The Harrington Family of Edmonton won free entry to Discovery Passage Aquarium in celebration of the 10

Discovery Passage Aquarium celebrates its 10,000th visitor

The strong admission numbers will help towards financial stability for the young non-profit society

When the project was proposed to City Council last year, the Discovery Passage SeaLife Society (DPSS) projected 10,000 visitors per season.

President of the DPSS Mark Wunsch happily announced reaching that goal just two months since opening on Ocean’s Day, June 8.

“We are so pleased the Aquarium has created quite a buzz and attracted so many visitors to our downtown.  In just two months, we have had as many visitors as we expected to come in a full four-month season,” Wunsch says. “The responses that we have received have been ultimately positive and encourage us to keep building community around the aquarium. And for the remaining season we still have a few surprises to come. ”

The strong admission numbers will help towards financial stability for the young non-profit society.

“As any public venue, we need to have funds on hand for running costs, maintenance and hiring core staff for the next season,” says Society Treasurer Iris Wunsch. “Income from admissions and our sponsorship programs will allow us to keep a balanced budget. If this support continues we will be able to keep subsidizing school visits and expand our programming.”

The recently-acquired charitable status of the aquarium should make it especially interesting for supporters as they are able to receive tax receipts for their donations. The society recognized its sponsors at a Sponsor Appreciation night in July.

“For me, the most amazing learning experience of this project was that this community has so many generous people willing to share their skills and assets to create a special place,” says Society director Sandra Milligan. “Businesses and residents provided all kinds of help to set-up the building including professional services, equipment, supplies, cash donations, and hundreds of volunteer hours.   That community commitment continued after Opening Day with volunteers of all ages working with visitors at the Aquarium.”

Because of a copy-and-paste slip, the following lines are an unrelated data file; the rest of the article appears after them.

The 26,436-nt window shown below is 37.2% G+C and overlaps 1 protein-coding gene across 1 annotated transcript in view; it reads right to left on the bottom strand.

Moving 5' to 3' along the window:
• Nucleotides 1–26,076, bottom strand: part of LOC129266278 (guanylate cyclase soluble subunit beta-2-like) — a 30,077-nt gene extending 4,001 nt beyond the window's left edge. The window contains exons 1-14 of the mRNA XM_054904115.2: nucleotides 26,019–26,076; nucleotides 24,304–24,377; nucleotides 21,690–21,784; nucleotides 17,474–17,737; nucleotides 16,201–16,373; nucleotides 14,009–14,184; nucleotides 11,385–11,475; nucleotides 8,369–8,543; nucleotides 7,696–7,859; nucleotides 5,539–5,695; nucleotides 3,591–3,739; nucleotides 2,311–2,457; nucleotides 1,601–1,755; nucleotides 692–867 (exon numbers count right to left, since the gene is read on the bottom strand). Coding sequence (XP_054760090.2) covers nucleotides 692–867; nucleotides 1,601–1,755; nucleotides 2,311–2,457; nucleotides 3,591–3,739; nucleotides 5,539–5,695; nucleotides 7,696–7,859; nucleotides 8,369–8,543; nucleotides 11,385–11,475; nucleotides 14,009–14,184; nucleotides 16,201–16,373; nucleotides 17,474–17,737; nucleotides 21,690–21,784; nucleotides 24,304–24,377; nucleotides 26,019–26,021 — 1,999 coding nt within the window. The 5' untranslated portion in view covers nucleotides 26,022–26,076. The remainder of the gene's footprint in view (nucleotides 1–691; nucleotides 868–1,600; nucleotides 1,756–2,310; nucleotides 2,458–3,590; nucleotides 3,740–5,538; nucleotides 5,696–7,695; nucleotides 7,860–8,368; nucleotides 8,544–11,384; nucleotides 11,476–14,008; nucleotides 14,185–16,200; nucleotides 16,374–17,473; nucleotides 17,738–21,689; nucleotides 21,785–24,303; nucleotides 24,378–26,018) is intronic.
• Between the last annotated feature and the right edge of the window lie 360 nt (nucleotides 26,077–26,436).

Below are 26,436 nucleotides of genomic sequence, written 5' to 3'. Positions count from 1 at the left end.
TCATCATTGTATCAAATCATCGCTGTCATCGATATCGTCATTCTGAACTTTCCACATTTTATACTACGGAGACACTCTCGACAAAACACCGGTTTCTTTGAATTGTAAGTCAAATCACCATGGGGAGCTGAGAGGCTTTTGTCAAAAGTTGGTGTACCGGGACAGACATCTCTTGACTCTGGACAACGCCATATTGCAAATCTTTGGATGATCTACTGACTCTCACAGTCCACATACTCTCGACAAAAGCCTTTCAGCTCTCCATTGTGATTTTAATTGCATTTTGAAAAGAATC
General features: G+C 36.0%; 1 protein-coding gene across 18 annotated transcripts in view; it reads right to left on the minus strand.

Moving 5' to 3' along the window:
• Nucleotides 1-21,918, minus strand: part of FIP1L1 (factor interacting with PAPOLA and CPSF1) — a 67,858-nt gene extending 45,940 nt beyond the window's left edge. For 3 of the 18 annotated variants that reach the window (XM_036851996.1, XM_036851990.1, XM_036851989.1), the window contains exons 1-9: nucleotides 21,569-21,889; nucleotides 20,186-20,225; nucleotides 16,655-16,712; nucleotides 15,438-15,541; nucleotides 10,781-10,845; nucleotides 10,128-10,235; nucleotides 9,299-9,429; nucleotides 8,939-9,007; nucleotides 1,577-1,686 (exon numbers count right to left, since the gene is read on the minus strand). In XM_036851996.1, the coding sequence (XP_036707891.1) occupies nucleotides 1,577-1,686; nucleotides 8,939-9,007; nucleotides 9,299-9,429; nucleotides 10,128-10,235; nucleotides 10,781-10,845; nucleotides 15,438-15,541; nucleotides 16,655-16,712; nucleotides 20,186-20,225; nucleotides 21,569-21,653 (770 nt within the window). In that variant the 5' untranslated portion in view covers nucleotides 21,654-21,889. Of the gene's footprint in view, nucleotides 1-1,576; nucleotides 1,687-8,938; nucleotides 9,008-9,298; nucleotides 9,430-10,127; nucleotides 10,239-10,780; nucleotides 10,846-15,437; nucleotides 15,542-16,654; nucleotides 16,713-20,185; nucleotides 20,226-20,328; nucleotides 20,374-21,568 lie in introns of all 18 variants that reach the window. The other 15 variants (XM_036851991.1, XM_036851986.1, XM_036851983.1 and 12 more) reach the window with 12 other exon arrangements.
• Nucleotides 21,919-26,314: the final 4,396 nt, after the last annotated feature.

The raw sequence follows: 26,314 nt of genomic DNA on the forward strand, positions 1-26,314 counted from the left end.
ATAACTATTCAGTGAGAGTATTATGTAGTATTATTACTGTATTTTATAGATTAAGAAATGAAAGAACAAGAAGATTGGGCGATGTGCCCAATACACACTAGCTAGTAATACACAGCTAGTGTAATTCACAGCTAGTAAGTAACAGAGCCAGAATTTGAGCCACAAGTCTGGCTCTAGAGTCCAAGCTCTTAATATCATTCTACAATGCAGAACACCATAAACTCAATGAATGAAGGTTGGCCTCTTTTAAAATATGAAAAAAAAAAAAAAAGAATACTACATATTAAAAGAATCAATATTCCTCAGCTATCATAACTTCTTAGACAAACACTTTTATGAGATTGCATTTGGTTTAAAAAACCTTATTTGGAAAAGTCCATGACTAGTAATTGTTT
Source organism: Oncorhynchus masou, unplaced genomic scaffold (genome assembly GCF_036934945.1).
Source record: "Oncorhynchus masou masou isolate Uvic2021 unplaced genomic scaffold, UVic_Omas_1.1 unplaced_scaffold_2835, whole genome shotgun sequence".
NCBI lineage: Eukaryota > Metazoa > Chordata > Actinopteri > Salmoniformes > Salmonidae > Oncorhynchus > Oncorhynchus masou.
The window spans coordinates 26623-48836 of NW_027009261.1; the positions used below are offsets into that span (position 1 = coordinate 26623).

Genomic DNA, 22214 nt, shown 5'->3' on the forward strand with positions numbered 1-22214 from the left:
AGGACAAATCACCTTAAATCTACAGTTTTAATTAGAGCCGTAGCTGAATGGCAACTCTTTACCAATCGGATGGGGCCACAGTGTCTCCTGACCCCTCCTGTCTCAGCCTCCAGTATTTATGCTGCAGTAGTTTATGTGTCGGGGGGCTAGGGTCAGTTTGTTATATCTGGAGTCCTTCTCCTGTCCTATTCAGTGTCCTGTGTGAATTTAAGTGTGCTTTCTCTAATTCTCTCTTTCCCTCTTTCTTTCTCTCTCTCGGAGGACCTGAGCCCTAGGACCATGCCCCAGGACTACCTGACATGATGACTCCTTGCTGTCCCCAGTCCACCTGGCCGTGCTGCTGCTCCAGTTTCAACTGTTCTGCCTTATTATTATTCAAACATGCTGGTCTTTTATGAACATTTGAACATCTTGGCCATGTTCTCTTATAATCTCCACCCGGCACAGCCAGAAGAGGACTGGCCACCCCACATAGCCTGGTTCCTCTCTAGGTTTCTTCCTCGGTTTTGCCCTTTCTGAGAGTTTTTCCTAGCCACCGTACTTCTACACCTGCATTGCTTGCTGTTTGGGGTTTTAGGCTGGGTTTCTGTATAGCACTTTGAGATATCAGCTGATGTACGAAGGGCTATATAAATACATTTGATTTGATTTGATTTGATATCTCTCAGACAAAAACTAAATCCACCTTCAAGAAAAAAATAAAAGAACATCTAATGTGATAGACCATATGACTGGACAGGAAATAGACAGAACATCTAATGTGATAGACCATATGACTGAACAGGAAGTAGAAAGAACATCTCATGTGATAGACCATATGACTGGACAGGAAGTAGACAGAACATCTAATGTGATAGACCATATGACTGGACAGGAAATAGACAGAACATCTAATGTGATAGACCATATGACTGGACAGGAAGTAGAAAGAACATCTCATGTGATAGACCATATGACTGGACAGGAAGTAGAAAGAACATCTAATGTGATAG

“The visitors have been as varied as the critters at the Aquarium,” says Aquarium Manager Deb Cowper. “Out of town visitors, like the Harrington family, come from across Canada and the U.S. European visitors appear almost daily, and then we have our local families who have purchased season’s passes and visit sometimes multiple times per week.”

The end of September will mark the end of the season and all the critters will be released back into the ocean. So make sure that you visit the Aquarium if you haven’t done it yet.

Aquarium employee Kate Dixon describes some of the highlights of working in the Aquarium: “I just love the excitement of our visitors: the kids – and adults – are always enthralled with what they see and touch. For me, it is great to be learning so much and sharing that knowledge with everyone.”

Volunteer Pat Carpenter says, “I still cannot believe that all this lives right here, just under the surface, locally.

“Visitors come in and say that too, all the time. The aquarium is a real asset to this community and I love volunteering and learning here.”

Highlights for the visitors over the season include the new displays, but exciting things happen in our tanks on a daily basis. New animals like tiny fish, sea slugs, urchins, and sea stars come in with the ocean water.  Special moments have included a moon snail secreting its distinctive egg collar as we watched; crabs wrestling pipefish; sea urchins ensnaring herring; and hermit crabs fighting over new homes. There is always something happening, and our staff and volunteers are delighted to share.

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